Since designing its first moving coil cartridge in 1948, Ortofon has made more than 100 different models over the years. This experience shines through in the Quintet Blue, one of five models in the new range.
It’s the step-up option in a family that’s topped off by the £679 Black, with its fancy Nude Shibata stylus tip and sapphire cantilever. At around half that money the Blue makes do with an elliptical tip and aluminium cantilever, but beyond that it shares much with its pricier sibling.
Both use a conveniently squared-off ABS/body with captive threads that makes mounting the cartridge on an arm and subsequent alignment a breeze. At 9g, the Blue isn’t particularly heavy and so shouldn’t present any difficulty for most arms to balance out.
Looking through the specifications, our attention is drawn to the output voltage figure. At 0.5mV (1kHz, 5cm/sec) it’s on the healthy side for a moving coil, though nowhere near the 5.5mV in-house moving magnet designs such as the 2M Blue deliver. This means you will need a dedicated moving coil input on your amplifier or phono stage, and that perhaps is the biggest issue with the Quintet Blue.
It’s a moving coil with the price tag of a decent moving magnet design, and that for vinyl enthusiasts will be tempting. But, you’ll also need a good phono stage to make the most of it and those aren’t cheap or common. An outboard unit such as Musical Fidelity’s LX2 LPS (£199) is a good starting point, so you’ll need to factor that in. Such is the Ortofon’s quality that even moving up to something like Musical Fidelity’s MX-VYNL (£699) is justified.
We mount the Quintet on our reference Technics SL-1000R record player and feed its signal into Cyrus’s excellent Phono Signature/PSX-R2 phonostage. The rest of our set-up is Gamut’s D3i/D200i pre/power and ATC’s SCM 50 speakers. This system is way more revealing (not to mention notably more expensive) than the Ortofon’s intending partners, but that doesn’t stop the Quintet from impressing.
It doesn’t take long to realise that the Quintet Blue is a terrific performer. It has notably better sonic precision and agility than the highly rated and similarly priced Goldring 2400 moving magnet (£395).
We listen to Orff’s Carmina Burana and the Ortofon responds with a clean and crisp presentation that brims with plenty of detail. The sound is stable and organised, capturing the bristling energy of the piece beautifully.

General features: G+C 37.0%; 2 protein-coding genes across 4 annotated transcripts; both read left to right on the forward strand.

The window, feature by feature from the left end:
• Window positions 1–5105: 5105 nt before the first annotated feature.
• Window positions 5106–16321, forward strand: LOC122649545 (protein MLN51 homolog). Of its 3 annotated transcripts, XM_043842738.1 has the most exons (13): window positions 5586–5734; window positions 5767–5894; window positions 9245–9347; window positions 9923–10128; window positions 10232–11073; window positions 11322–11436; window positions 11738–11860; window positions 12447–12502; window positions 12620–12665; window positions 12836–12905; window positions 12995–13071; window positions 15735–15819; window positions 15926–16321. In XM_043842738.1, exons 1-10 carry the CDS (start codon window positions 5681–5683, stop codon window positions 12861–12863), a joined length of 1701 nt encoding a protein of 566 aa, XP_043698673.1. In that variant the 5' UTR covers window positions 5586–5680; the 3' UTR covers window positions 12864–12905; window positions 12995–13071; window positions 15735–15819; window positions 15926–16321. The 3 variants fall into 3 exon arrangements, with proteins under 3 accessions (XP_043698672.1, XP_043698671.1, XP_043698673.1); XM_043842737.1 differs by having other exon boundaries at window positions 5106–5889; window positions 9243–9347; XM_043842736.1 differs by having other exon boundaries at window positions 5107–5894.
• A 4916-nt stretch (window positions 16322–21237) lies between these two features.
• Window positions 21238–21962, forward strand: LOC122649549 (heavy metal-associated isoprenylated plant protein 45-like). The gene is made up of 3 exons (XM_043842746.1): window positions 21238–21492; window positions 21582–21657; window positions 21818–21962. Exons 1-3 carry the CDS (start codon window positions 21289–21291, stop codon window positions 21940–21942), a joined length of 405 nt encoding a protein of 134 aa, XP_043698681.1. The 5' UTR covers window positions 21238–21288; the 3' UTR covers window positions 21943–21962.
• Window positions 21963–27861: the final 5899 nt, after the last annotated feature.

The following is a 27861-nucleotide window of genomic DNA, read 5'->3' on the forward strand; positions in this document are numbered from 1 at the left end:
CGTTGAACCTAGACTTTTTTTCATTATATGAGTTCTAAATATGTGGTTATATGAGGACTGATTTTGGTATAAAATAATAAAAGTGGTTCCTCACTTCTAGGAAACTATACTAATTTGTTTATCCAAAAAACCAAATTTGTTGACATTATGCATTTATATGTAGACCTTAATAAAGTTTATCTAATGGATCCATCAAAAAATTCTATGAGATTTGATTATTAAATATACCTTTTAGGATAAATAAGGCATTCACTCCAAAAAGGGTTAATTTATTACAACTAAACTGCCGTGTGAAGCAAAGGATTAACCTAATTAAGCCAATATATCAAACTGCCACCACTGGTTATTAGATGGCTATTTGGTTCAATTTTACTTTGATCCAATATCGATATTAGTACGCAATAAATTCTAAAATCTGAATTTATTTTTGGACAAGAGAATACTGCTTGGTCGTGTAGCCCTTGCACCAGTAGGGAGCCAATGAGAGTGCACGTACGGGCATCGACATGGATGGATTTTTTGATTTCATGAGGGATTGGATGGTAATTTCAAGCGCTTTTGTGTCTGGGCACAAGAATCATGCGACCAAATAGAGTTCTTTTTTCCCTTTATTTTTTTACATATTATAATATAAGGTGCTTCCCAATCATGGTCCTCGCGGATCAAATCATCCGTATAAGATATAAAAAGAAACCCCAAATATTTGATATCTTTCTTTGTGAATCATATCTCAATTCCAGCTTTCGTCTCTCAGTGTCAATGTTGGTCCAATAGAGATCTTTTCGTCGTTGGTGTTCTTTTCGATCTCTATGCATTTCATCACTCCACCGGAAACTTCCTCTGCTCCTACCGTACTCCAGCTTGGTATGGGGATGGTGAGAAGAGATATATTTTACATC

Moving Magnet No
Moving Coil Yes
Cartridge weight 9g
Nominal tracking weight 2.3g
Tracking weight 2.1–2.5g
The Quintet Blue handles the music’s frantic dynamic swings with composure, refusing to harden-up even when provoked. We’re impressed by its refinement and ability to render treble textures. In comparison, the otherwise excellent Goldring sounds a touch coarse and lacking in subtlety.
The Ortofon is a secure tracker too at the recommended 2.3g. The presentation’s even tonality and pleasing sense of life mean that we don’t feel the need to play around with the tracking weight one bit.
We switch to Nirvana’s Nevermind and the Blue responds with enthusiasm. There’s plenty of attack here as basslines are punched out with glee and no shortage of passion in Kurt Cobain’s vocals.
The Blue is rhythmically surefooted and has a fine sense of drive. That Goldring edges ahead here by adding an extra dose of solidity and muscularity to the proceedings, but even so the Ortofon does well.
Given a suitably capable system we have no doubt the Ortofon Quintet Blue will impress. It’s a well-balanced design with no obvious weaknesses. If you’ve always hankered after a moving coil cartridge we can’t think of an alternative we prefer. Buy this one with confidence.
- Sound 5
- Compatibility 5
- Build 5
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